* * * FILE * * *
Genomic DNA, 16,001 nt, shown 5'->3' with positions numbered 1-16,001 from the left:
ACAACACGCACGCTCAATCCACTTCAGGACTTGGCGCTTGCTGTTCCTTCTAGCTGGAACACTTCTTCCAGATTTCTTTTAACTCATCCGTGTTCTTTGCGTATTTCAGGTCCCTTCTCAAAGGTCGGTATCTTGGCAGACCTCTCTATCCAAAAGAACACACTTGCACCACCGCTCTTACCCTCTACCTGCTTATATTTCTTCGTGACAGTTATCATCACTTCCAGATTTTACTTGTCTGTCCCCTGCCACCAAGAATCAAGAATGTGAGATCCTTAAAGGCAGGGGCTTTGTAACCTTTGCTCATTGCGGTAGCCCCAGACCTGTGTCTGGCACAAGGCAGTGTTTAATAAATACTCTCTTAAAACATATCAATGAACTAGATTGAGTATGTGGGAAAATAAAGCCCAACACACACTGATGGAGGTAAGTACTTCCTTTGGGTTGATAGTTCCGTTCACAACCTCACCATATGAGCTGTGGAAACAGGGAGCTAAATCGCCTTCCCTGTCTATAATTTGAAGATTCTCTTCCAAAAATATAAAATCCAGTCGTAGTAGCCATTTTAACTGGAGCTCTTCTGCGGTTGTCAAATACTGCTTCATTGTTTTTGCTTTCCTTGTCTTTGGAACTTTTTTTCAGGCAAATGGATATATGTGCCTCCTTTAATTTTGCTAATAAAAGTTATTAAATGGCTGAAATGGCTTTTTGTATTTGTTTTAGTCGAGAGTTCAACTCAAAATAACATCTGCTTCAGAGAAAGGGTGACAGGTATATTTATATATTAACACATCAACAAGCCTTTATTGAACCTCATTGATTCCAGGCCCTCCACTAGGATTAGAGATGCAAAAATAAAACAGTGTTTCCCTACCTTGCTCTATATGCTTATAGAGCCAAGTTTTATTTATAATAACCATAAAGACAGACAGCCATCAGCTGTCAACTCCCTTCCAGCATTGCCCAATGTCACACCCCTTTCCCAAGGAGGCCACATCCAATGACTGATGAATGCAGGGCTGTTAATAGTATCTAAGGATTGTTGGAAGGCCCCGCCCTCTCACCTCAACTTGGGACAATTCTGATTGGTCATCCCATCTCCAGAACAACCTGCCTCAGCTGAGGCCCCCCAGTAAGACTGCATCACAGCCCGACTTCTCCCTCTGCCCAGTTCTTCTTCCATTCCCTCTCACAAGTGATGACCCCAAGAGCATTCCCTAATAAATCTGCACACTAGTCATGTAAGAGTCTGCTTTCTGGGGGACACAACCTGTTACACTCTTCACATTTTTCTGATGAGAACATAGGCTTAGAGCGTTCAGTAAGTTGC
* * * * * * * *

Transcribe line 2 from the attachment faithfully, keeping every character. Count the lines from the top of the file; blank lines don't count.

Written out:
ACAACACGCACGCTCAATCCACTTCAGGACTTGGCGCTTGCTGTTCCTTCTAGCTGGAACACTTCTTCCAGATTTCTTTTAACTCATCCGTGTTCTTTGCGTATTTCAGGTCCCTTCTCAAAGGTCGGTATCTTGGCAGACCTCTCTATCCAAAAGAACACACTTGCACCACCGCTCTTACCCTCTACCTGCTTATATTTCTTCGTGACAGTTATCATCACTTCCAGATTTTACTTGTCTGTCCCCTGCCACCAAGAATCAAGAATGTGAGATCCTTAAAGGCAGGGGCTTTGTAACCTTTGCTCATTGCGGTAGCCCCAGACCTGTGTCTGGCACAAGGCAGTGTTTAATAAATACTCTCTTAAAACATATCAATGAACTAGATTGAGTATGTGGGAAAATAAAGCCCAACACACACTGATGGAGGTAAGTACTTCCTTTGGGTTGATAGTTCCGTTCACAACCTCACCATATGAGCTGTGGAAACAGGGAGCTAAATCGCCTTCCCTGTCTATAATTTGAAGATTCTCTTCCAAAAATATAAAATCCAGTCGTAGTAGCCATTTTAACTGGAGCTCTTCTGCGGTTGTCAAATACTGCTTCATTGTTTTTGCTTTCCTTGTCTTTGGAACTTTTTTTCAGGCAAATGGATATATGTGCCTCCTTTAATTTTGCTAATAAAAGTTATTAAATGGCTGAAATGGCTTTTTGTATTTGTTTTAGTCGAGAGTTCAACTCAAAATAACATCTGCTTCAGAGAAAGGGTGACAGGTATATTTATATATTAACACATCAACAAGCCTTTATTGAACCTCATTGATTCCAGGCCCTCCACTAGGATTAGAGATGCAAAAATAAAACAGTGTTTCCCTACCTTGCTCTATATGCTTATAGAGCCAAGTTTTATTTATAATAACCATAAAGACAGACAGCCATCAGCTGTCAACTCCCTTCCAGCATTGCCCAATGTCACACCCCTTTCCCAAGGAGGCCACATCCAATGACTGATGAATGCAGGGCTGTTAATAGTATCTAAGGATTGTTGGAAGGCCCCGCCCTCTCACCTCAACTTGGGACAATTCTGATTGGTCATCCCATCTCCAGAACAACCTGCCTCAGCTGAGGCCCCCCAGTAAGACTGCATCACAGCCCGACTTCTCCCTCTGCCCAGTTCTTCTTCCATTCCCTCTCACAAGTGATGACCCCAAGAGCATTCCCTAATAAATCTGCACACTAGTCATGTAAGAGTCTGCTTTCTGGGGGACACAACCTGTTACACTCTTCACATTTTTCTGATGAGAACATAGGCTTAGAGCGTTCAGTAAGTTGC